The Theatreguide.London Review
Duchess Theatre Summer 2013
It has been a real delight in recent years to watch stand-up comic Lenny Henry emerge as a stage actor of significant range, presence and power, and exciting to now see him confirm his stature in this August Wilson drama.
Fences is the 1950s entry in African-American playwright Wilson's cycle of one play for each decade of the twentieth century and, like the others, it tells a compelling human story while unforcedly reflecting the broader black experience of the period.
Troy is a middle-aged man who has worked his way up to what might be called the lower middle class – a solid if menial civil service job, a house and security for his family. In an unspoken reference to the breakthrough of school integration a couple of years before the play is set, Troy gets a promotion and is the first black man in a job previously reserved for whites.
But, unable to revel in how far he's come, much less imagine going further (Could the 1950s have guessed at what was coming in the 1960s?), Troy can only feel what he has under constant threat, his need to be vigilant in defending it symbolised by the fence he's building around his house.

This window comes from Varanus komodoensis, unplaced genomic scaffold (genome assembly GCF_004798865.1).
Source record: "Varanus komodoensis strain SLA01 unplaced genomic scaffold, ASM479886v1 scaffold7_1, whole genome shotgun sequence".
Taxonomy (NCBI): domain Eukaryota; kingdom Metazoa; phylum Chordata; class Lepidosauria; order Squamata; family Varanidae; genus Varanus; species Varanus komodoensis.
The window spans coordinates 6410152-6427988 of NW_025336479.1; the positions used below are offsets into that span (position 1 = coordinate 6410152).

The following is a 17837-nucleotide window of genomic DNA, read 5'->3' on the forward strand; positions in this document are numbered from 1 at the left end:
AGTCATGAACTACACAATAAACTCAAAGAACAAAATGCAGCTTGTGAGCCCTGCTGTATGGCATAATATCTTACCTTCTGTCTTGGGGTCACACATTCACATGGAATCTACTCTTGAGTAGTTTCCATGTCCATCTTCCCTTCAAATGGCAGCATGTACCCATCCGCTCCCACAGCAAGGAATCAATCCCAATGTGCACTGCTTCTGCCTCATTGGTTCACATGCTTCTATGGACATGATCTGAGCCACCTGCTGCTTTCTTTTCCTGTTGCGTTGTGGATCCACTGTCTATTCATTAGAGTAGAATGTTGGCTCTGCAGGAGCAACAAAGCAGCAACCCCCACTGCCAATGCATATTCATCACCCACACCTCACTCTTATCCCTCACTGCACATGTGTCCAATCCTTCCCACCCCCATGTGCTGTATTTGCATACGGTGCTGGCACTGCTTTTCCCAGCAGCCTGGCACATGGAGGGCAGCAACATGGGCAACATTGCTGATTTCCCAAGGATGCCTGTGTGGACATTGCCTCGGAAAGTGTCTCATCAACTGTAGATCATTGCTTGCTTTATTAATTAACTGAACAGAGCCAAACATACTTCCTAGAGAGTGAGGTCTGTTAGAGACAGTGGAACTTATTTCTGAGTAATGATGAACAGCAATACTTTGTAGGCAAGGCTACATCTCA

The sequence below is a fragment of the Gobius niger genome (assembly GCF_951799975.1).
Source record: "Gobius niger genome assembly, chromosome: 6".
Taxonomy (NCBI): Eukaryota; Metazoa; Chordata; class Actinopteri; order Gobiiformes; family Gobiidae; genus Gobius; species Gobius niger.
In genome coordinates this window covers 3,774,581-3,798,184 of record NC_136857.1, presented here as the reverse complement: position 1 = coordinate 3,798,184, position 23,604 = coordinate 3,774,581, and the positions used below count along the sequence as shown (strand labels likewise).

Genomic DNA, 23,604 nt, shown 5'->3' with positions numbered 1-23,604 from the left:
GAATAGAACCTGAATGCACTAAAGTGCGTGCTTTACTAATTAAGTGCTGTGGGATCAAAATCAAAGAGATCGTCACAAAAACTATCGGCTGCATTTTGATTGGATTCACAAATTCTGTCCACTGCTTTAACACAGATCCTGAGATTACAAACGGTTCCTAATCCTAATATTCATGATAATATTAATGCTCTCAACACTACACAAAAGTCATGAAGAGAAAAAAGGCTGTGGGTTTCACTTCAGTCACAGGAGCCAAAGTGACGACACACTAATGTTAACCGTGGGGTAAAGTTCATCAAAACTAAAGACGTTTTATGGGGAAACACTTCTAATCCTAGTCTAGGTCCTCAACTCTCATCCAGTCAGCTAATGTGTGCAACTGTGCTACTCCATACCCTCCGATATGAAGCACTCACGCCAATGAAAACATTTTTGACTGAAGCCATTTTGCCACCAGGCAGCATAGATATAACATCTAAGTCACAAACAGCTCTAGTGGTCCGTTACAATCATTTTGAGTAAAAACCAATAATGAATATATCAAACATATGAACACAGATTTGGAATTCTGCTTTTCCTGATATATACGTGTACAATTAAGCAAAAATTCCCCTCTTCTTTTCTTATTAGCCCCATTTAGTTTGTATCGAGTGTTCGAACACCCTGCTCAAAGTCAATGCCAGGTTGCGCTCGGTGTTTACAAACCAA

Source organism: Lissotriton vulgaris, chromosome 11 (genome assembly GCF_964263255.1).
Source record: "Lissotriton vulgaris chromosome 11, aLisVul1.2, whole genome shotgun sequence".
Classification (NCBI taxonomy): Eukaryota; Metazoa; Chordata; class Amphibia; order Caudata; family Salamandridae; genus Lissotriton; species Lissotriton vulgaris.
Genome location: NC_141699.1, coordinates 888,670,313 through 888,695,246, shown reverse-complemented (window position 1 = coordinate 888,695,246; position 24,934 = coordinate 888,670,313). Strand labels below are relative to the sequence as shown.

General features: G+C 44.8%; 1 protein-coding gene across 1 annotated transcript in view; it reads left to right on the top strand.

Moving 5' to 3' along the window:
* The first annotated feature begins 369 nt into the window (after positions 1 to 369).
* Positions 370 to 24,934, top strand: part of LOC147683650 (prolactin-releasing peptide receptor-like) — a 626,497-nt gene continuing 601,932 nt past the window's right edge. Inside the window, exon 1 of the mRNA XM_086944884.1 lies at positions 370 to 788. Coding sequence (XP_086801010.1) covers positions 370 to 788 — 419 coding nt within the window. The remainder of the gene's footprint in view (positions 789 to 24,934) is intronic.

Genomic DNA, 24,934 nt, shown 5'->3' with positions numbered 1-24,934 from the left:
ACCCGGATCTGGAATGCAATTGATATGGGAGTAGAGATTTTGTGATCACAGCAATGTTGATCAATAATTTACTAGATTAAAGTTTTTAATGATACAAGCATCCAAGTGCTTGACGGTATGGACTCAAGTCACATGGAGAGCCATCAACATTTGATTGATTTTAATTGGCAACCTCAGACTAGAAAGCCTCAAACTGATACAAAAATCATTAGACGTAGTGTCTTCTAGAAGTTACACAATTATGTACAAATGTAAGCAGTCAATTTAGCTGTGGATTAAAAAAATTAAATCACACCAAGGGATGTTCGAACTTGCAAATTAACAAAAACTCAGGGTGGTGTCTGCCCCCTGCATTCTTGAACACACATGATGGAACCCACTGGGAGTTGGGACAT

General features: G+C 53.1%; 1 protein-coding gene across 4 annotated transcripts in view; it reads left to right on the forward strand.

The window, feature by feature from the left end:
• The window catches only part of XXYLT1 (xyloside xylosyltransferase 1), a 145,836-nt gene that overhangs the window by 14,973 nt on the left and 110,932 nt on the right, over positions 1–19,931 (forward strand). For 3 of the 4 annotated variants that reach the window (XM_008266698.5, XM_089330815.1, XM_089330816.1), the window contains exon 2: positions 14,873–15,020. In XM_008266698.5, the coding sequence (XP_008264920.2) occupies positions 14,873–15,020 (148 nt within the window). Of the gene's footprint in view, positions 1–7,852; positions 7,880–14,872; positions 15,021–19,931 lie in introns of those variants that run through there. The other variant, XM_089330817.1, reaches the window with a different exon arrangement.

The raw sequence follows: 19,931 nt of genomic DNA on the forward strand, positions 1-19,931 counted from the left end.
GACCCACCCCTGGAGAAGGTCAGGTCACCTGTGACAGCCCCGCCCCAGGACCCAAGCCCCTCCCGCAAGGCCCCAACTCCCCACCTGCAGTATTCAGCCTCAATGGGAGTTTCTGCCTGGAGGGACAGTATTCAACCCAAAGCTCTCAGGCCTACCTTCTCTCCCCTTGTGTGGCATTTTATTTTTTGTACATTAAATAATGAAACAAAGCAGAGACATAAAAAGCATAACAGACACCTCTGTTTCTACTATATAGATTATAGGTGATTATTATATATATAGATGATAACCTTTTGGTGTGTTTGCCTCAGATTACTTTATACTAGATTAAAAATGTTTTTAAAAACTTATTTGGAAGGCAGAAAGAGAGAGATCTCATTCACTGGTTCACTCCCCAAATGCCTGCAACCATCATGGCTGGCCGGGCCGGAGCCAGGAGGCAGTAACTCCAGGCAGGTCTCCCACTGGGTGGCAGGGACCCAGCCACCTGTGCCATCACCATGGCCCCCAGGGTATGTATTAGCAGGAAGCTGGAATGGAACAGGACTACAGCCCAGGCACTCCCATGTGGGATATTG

With tragic irony, the weight of all this responsibility drives Troy to violate his own defences, seeking relief from the pressure with another woman and sabotaging his son's attempt to rise even further.
Lenny Henry fully inhabits this man who is not naturally loving but internalises all the responsibilities of husband and father because that's his job, who is capable of deep and uninhibited laughter as well as violent anger and cruelty, who has the imagination to weave tall tales of irresistible delightfulness but can't see his son's potential – who desperately wants to do right and does almost everything wrong.
It is a role that approaches tragic stature, and Henry has not only the talent but the presence and gravitas to carry it. While one watches and enjoys this masterful performance the thought inescapably arises that it is not too early to begin thinking about Henry's King Lear.
Not merely (merely!) a creator of fully rounded and sympathetic characters and stories with larger resonances, August Wilson is a dramatic poet to rival Tennessee Williams, and high among the pleasures Fences offers are the many moments when characters are moved to express themselves with soul-lifting eloquence – Troy in his tall tales and in his visions of Death hovering just outside his defences, his wife on the sacrifices and devotion that are part of marriage, and just about every other character, sometimes in extended set pieces, sometimes in brief images whose perfection stops your breath.
Under Paulette Randall's expert direction, the entire cast is first-rate, with particular praise due to Tanya Moodie as the wife, Ashley Zhangazha as the son and Colin McFarlane as a drinking buddy.
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